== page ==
Super Cluck was my rendition of Super Chicken, a feature on the TV cartoon, George of the Jungle. He was also a klutzy version of Big Bird from TVs Sesame Street, and a member of the Harkem Glove Trompers basketball team, though he rarely played because he hated wearing gloves and was so busy fighting crime. He used to wear a cape but almost hanged himself when he leapt from a rooftop, causing the bad guy (Evil McWeasel) to get away.

The Bullpen was a mature comic strip about a baseball farm team’s group of pitchers that tended to get into trouble with their coach and manager. Think Bad News Bears for grownups crossed with Catch 22 and M*A*S*H without the military locale. Or, imagine all your pitchers behaving like Ty Cobb or the way Babe Ruth did when he was out of the news public’s eye. Even Coach, who was like a father to the guys in the bullpen, had a lot of Pete Rose in him.

The Adventures of Moses featured a high school track star named Moses who was a health nut and an all-American clean-cut kid and his nemesis Flash’t (short for Flash Itt, his name) who was better than Moses was but didn’t take care of himself, like smoking a cigarette and pounding down a beer for warmups before running a track event.

After high school and six years later, I drew Louie and Bruce (a comic strip featured in my last post). I had finished a six-year enlistment in the Navy and had the means to attend college. Conroy’s Corner was born from that venture.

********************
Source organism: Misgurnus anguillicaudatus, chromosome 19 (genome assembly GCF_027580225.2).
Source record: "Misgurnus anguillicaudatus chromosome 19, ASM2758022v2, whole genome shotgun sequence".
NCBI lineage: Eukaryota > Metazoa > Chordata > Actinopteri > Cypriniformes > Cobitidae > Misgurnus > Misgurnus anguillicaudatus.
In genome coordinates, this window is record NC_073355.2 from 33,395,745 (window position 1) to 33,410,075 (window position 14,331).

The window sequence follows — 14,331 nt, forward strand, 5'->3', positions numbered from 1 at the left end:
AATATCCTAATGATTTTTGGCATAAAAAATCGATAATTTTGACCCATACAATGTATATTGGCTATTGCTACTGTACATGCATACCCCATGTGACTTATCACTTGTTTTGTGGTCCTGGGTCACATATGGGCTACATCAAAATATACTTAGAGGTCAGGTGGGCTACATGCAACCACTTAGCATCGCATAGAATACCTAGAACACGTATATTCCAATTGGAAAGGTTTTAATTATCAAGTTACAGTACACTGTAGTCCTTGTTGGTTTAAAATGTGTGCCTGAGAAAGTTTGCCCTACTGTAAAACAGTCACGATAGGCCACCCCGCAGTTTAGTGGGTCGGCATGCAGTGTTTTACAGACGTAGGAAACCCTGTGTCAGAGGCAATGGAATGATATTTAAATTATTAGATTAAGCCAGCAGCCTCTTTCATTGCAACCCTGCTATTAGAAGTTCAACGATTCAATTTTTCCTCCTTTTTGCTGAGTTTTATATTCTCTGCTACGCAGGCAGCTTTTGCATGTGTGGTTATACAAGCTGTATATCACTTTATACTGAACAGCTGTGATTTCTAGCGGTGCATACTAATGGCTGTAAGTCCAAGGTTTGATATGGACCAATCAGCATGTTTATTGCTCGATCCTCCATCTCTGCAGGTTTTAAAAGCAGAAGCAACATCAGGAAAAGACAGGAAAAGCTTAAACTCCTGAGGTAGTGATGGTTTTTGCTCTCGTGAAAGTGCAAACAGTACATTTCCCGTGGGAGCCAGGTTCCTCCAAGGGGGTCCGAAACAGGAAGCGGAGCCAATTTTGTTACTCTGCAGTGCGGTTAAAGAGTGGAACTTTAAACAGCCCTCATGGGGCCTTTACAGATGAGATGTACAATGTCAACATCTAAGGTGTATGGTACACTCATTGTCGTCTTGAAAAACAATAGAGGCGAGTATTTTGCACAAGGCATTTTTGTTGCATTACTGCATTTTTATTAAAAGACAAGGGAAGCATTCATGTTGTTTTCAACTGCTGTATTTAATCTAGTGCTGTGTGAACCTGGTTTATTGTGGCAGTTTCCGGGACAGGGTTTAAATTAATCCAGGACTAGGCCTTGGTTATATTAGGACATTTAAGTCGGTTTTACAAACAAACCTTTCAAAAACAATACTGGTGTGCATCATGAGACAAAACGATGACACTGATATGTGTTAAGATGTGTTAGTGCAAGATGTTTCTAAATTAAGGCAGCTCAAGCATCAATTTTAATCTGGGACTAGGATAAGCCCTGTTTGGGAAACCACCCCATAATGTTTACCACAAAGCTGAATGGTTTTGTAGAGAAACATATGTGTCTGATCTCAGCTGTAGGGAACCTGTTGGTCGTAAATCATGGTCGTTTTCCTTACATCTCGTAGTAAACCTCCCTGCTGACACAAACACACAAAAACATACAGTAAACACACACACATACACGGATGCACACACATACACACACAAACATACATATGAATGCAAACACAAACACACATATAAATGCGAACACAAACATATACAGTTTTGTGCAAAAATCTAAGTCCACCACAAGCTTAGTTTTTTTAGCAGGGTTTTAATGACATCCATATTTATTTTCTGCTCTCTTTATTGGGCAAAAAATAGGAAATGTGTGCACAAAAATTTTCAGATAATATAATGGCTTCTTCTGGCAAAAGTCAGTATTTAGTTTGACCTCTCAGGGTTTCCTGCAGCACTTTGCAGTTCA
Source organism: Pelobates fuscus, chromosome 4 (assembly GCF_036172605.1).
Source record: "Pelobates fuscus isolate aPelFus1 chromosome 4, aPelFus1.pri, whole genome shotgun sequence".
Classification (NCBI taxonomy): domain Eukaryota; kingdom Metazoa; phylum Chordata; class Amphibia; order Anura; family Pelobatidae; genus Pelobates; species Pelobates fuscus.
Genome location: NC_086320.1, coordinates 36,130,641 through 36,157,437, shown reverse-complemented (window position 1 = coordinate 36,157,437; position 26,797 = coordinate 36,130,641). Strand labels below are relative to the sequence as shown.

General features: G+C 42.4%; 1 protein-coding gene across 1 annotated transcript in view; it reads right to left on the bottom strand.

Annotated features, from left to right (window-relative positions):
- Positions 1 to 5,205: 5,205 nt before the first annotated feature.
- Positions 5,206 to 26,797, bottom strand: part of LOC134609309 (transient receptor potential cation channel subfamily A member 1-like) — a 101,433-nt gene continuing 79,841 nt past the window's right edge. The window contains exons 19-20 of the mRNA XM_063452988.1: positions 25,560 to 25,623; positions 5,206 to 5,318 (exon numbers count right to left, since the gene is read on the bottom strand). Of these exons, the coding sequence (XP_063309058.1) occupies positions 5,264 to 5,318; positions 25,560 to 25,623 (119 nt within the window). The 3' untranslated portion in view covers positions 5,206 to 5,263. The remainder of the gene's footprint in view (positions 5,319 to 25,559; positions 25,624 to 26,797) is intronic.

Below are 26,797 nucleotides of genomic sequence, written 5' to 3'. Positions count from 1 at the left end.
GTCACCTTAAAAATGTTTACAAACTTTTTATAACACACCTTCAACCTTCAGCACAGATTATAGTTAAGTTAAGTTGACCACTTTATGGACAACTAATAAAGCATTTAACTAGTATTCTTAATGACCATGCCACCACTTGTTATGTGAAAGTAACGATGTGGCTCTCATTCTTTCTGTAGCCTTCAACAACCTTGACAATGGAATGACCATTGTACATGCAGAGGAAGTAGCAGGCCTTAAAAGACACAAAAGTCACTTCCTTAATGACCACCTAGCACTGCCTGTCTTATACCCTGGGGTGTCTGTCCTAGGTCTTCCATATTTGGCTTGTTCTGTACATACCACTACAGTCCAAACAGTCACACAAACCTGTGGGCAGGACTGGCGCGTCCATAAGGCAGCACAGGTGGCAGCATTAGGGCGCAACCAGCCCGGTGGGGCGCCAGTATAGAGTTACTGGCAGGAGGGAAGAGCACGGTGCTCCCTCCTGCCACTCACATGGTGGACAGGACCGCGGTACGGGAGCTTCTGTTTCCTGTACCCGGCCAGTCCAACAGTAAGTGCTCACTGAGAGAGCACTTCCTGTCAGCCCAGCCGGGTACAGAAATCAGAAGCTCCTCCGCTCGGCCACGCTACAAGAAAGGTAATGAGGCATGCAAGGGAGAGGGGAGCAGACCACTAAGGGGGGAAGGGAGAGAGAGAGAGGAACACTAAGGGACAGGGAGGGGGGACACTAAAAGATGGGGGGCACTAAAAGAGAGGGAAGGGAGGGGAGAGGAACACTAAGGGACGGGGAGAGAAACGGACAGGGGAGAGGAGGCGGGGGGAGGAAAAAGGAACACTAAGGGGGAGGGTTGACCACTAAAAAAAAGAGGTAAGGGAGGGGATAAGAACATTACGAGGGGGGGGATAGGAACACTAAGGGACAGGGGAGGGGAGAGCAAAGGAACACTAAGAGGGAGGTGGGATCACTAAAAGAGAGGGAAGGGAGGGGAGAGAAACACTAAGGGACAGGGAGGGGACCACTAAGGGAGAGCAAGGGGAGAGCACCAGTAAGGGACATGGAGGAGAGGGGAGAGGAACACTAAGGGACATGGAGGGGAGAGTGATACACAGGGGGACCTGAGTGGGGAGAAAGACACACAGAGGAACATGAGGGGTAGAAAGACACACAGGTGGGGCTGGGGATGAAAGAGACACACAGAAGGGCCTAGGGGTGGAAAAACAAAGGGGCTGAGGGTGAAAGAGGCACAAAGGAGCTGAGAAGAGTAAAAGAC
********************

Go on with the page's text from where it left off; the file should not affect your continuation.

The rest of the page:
The early strips were 3-panel gags for a monthly newsletter addressed to the “adult students”—a title the college gave students who weren’t fresh out of high school and a way for college officials to segregate them from school activities. I drew many strips about the injustices at that school and the “us and them” attitude there. Most students ignored my protests. I tamed the later strips and eventually only featured sports gags.

The main character, Bruce Conroy, was really Bruce from Louie and Bruce in disguise.

I based the next strip on a true event.

After I graduated college with a BA in art, a local newspaper printed these strips and more. Some of them, yellowed by age, are still on refrigerator doors. I still get a kick when people ask, “Are you the person who drew Louie and Bruce and Conroy’s Corner? Those comics made me laugh.”

And I always grin. It’s fun to laugh. We need to do it more often.

Louie and Bruce from the Archives [comic strip]

This archive features a tiny collection of my favorite Louie and Bruce comic strips that I drew many years ago.

I began drawing comic strips when I was in high school, waaay back in the 1970s when dinosaurs still roamed the planet. The first serious strip I drew for teachers and classmates was The Klutz, featuring an unfortunate character named Howard Klutz who was prone to all sorts of mishaps. I drew many comic strips in school, filling pages of my notebooks with humor when I should have been taking notes for classes.

A decade later, another character became my klutz in a strip I drew for my coworkers, a strip called Louie and Bruce.

"Panel 1"

Louie and Bruce are friends who work at a sawmill. Louie is the klutz and Bruce is the ballcap-wearing foreman of the mill. I began drawing the strip in a large format that usually featured nine or ten panels. Below is the very first Louie and Bruce comic strip. The year was 1981.

"Louie & Bruce, August 1981"

Over time, I used the sawmill setting less and concentrated on life outside the mill. Below is the last large format strip where I used the sawmill setting. The guy talking to Bruce is Frank, a coworker and Bruce’s best friend.